Dr. Michael J. Taylor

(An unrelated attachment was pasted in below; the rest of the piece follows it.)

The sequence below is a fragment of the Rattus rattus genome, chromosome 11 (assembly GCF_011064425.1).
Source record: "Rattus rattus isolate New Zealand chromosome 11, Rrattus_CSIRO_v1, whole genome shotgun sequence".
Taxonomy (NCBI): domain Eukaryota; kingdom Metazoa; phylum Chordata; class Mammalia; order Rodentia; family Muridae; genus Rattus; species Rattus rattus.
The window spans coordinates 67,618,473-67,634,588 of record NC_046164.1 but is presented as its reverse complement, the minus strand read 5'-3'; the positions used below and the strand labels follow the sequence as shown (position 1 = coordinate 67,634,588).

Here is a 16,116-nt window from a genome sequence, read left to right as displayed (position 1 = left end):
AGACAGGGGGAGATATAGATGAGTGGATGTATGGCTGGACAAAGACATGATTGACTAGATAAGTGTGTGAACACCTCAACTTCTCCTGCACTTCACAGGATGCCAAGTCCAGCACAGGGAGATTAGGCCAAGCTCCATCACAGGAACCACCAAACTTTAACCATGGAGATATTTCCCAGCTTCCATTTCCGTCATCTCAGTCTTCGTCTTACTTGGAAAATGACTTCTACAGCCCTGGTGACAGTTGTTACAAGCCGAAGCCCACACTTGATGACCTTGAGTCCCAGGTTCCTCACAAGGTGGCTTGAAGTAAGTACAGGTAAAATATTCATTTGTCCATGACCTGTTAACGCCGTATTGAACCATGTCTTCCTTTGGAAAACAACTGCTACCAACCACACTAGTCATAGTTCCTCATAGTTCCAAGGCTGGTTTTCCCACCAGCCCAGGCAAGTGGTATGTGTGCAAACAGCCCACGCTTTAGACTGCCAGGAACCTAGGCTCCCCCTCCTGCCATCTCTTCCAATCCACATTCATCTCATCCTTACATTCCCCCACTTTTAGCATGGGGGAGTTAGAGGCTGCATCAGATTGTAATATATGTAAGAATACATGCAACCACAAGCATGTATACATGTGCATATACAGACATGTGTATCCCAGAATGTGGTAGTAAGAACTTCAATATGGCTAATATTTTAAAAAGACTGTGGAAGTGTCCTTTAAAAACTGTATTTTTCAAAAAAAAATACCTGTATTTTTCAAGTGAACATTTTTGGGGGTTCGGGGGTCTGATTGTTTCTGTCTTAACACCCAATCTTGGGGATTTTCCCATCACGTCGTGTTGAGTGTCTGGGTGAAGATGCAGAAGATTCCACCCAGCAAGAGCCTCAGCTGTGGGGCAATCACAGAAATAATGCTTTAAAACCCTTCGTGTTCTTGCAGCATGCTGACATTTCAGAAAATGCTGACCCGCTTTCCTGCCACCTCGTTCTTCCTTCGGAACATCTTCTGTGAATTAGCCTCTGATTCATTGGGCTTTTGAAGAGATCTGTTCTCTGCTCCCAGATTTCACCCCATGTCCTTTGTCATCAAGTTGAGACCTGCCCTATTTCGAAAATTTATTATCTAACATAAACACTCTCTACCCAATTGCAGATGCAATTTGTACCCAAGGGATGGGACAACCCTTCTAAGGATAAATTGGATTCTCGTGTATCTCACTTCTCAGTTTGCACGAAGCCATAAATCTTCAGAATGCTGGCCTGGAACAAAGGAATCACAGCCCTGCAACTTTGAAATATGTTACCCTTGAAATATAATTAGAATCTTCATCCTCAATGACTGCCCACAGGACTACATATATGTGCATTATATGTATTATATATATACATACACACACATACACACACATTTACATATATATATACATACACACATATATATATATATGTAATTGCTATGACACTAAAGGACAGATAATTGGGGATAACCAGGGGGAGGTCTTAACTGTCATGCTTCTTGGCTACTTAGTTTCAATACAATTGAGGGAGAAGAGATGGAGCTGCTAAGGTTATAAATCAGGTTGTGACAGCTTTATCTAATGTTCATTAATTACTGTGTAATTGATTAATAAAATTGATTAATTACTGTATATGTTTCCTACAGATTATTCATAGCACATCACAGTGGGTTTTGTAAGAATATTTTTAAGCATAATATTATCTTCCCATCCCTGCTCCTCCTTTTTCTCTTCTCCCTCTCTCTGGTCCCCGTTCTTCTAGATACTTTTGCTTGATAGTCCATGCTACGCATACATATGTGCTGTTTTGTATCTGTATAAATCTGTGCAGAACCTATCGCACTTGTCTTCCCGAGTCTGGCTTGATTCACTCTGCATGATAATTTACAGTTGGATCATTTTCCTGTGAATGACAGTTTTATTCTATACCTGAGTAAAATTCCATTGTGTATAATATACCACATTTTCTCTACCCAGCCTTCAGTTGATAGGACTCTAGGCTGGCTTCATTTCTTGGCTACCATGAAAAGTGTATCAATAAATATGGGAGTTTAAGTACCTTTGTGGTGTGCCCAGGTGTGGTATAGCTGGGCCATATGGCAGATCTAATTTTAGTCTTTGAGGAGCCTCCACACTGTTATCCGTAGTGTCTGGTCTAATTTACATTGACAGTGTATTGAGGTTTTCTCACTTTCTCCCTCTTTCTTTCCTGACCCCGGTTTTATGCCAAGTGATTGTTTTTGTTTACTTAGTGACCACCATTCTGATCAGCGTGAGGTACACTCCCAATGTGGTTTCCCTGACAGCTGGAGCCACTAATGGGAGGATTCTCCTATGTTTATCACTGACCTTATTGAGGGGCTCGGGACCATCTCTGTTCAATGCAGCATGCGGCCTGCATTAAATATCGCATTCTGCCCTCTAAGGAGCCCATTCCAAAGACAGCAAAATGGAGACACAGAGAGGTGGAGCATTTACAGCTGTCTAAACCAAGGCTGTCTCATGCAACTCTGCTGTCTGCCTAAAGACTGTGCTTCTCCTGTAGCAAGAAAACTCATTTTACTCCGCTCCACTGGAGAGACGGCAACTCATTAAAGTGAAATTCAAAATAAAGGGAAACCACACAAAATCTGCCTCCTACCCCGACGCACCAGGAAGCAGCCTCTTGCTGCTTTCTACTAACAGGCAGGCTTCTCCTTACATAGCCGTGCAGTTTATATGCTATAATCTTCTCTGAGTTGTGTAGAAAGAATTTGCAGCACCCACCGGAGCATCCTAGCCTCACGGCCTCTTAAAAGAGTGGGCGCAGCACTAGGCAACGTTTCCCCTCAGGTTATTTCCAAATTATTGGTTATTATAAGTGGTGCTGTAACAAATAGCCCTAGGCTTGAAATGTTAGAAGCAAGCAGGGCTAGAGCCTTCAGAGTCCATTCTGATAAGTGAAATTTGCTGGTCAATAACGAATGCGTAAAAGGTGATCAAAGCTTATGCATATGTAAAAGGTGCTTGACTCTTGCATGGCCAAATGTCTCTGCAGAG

The following article attempts to add insight into the complex and difficult issue of physician assisted suicide by approaching it from a broad perspective. The article will begin with a brief and informal historical survey of attitudes toward physician assisted suicide. It will then address the arguments both for and against this issue, and conclude with an examination of some of the evidence that is available to support concerns of those on both sides of the debate. Included in the article are some inferences as to the direction debates about physician assisted suicide might take in the future. Though terms such as euthanasia and physician assisted suicide are often used to denote different entities both by the lay public and within the medical literature, for the purposes of this article, the term physician assisted suicide is used to describe the active involvement of a physician in ending the life of a patient at the patients specific request (i.e. through the prescription or administration of lethal medications). The act of ending the life of a patient without his or her specific request (i.e. "mercy killing"), and the decision to forgo life sustaining treatment (including the use of ventilators, dialysis or feeding tubes) are not included within the definition of physician assisted suicide as discussed in this article.
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